Agnolotti del Plin with Ruché di Castagnole Monferrato
- Written by Lara Statham
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The traditional egg-based pasta of Piemonte — scrumptious meat-filled pockets called agnolotti del plin — are delicious when paired with medium-bodied, red Ruché. Try a hand at this recipe, but be sure to invite guests; no one will forgive you when they find out you didn't share!
Tiny pockets of filled egg pasta, Agnolotti del Plin have their origins in the rich, culinary tradition of Piemonte, Italy. Sometimes also referred to as Ravioli al Plin, they were lovingly prepared by the farming peoples of rustic Langhe, Roero, and Monferrato in the 19th century.
Said to be named after a local Monferrato cook called ‘Angiolino’ they are a delicious way to use leftover roast meats and veggies and old spelling variations of their name (piat d’angelot or angelotti) can still be seen on menus today. Agnolotti del Plin are traditionally filled with veal, but roast pork and rabbit are tasty alternatives. Vegetables such as spinach, beets, carrots, onions and celery also make the filling. The pasta should be made with plenty of egg yolks to give it a rich yellow color and rolled out thin enough so that the roast meat and vegetables can be seen peeking appetizingly through.
Often made by hand, the pasta pockets are pinched or pleated together. ‘Plin’ actually means ‘pinched’ in local Piemontese dialect. The agnolotti may be served in sugo d’arrosto (roast meat sauce) and the pinch serves to enhance the taste in the way the sugo catches on the pasta.
An alternative recipe for the sauce is to drizzle a little melted butter, finely grated parmesan and fresh sage. More complex sauces would detract from the flavours in the pockets. Stalwart traditionalists though say they should be eaten without any sauce at all, to better appreciate the flavours and perfumes of the meat and vegetable filling.
Agnolotti del Plin (for around 12 people)
Ingredients (for 12 people)
To make the pasta...
1 kg of white flour (tipo ‘00’ from Italian supermarkets)
9 egg yolks
1 tablespoon of extra virgin olive oil
To make the filling…
500g of roast veal leftovers
500g of pork thigh
600g of spinach
100g of parmesan cheese
Salt & pepper
Traditionally a dish made from roasted meat leftovers, the first step in preparation is to brown the meat for the filling.
Brown the meats in oil, a little butter, garlic, rosemary, salt and pepper on high heat for about 15 minutes. Then cook over medium heat for a further hour and 15 minutes so that the meat juices blend together. Leave to cook and cut the meat up into tiny pieces.
In the meantime, boil the spinach in salted water in a casserole dish. Drain the spinach and then cook lightly in a frying pan together with a little butter. Then cut the spinach into tiny pieces.
Place the meat and the spinach in a tureen. Add the parmesan cheese, 3 eggs, a pinch of ground cinnamon and salt and pepper to taste.
Now prepare the pasta.
Place the flour on a pastry board and add all the other ingredients. Mix carefully together and put the pasta through a pasta machine to make strips of very fine (almost transparent) yellow pasta.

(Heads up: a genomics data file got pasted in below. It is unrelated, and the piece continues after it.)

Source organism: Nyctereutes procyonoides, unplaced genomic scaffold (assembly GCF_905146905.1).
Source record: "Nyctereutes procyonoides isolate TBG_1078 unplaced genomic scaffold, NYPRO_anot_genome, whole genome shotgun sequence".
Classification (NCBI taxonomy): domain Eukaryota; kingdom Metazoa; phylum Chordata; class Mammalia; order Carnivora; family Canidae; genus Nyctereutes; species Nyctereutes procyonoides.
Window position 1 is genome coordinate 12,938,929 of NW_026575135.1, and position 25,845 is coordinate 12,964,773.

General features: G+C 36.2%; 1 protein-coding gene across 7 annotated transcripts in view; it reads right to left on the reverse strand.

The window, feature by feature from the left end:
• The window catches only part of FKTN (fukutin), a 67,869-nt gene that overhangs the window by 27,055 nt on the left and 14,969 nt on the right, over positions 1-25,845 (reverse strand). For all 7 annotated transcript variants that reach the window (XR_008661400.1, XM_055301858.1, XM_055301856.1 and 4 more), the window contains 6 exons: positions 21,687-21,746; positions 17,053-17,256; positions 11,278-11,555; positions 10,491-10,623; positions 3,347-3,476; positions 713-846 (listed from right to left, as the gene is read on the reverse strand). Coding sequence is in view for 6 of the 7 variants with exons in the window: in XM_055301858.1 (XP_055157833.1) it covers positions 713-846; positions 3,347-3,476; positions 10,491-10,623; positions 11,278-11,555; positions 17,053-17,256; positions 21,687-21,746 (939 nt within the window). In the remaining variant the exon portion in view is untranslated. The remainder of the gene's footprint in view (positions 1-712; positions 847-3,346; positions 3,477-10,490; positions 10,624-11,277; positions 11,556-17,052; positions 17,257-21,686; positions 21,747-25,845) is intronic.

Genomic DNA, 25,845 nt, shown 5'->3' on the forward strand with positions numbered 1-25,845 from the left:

Taking care not to let the pasta harden, place a hazelnut-sized amount of filling along the pasta strips at regular intervals to cover half of the strip. They should be placed around 1cm from the edge of each strip and 1cm distance from each other.
Next, fold the empty part of the pasta strip over the section with the filling. Press down gently with the fingertips around the edges of the filling. Cut into rectangles with a serrated pastry wheel. You have now made your ‘agnolotti’.
To turn them into ‘plin’, very gently bend and pinch together two opposite long edges of each ‘agnolotto’ between thumb and forefinger. Press gently and you now have your ‘agnolotti del plin’. Leave out to dry lightly for around two hours.
The filling for Agnolotti del Plin can differ slightly according to the area in which they are traditionally prepared. For example, in some areas of the Langhe, instead of using veal and pork, some prefer rabbit for the filling. And seasonal winter vegetables can include locally grown cabbage (cavolo verza) and endive (scarola). You may prefer to go luxurious though and eat them with shavings of tartufo bianco from the Langhe town of Alba!
Cooking the Agnolotti del Plin
Agnolotti del Plin are cooked for just a few minutes in boiling water and can be served either with a little roast meant sauce (sugo d’arrosto) or butter, parmesan and sage (burro, parmigiano e salvia). Alternatively, you can choose to eat them as they would have often done in the past – served piping hot straight onto a white napkin or savoured right from a bowl with a full-bodied red wine to enhance the taste of the egg pasta, succulent roast meats, and seasonal vegetables.
For the perfect wine accompaniment, you can’t go wrong with a red Ruchè di Castagnole Monferrato (pronounced roo-kay). A medium-bodied red with moderate acidity and soft tannins, it emits floral notes and a zing of pepper and wild berries.
Ruché is made of at least 90% Ruché grapes and 10% Brachetto or Barbera. Produced in just seven townships located northeast of the city of Asti, this wine was once one of Piemonte’s rarest. It was not available beyond its zone of production for years. Now, with its DOCG certification in 2010, production and interest have both grown. Today, Ruché can even be found outside of Italy. Buon appetito!
Lara Statham was born in the UK. She has lived in Greece, Hungary, Jordan and Egypt but has called Turin, Piedmont home for the past 17 years. A fan of Piedmontese cuisine and wines, with a penchant for Langhe’s reds, she writes for www.turinitalyguide.com an online travel guide and lifestyle blog about Turin and Piedmont.
Cover photo from Blue moon in her eyes, Creative Commons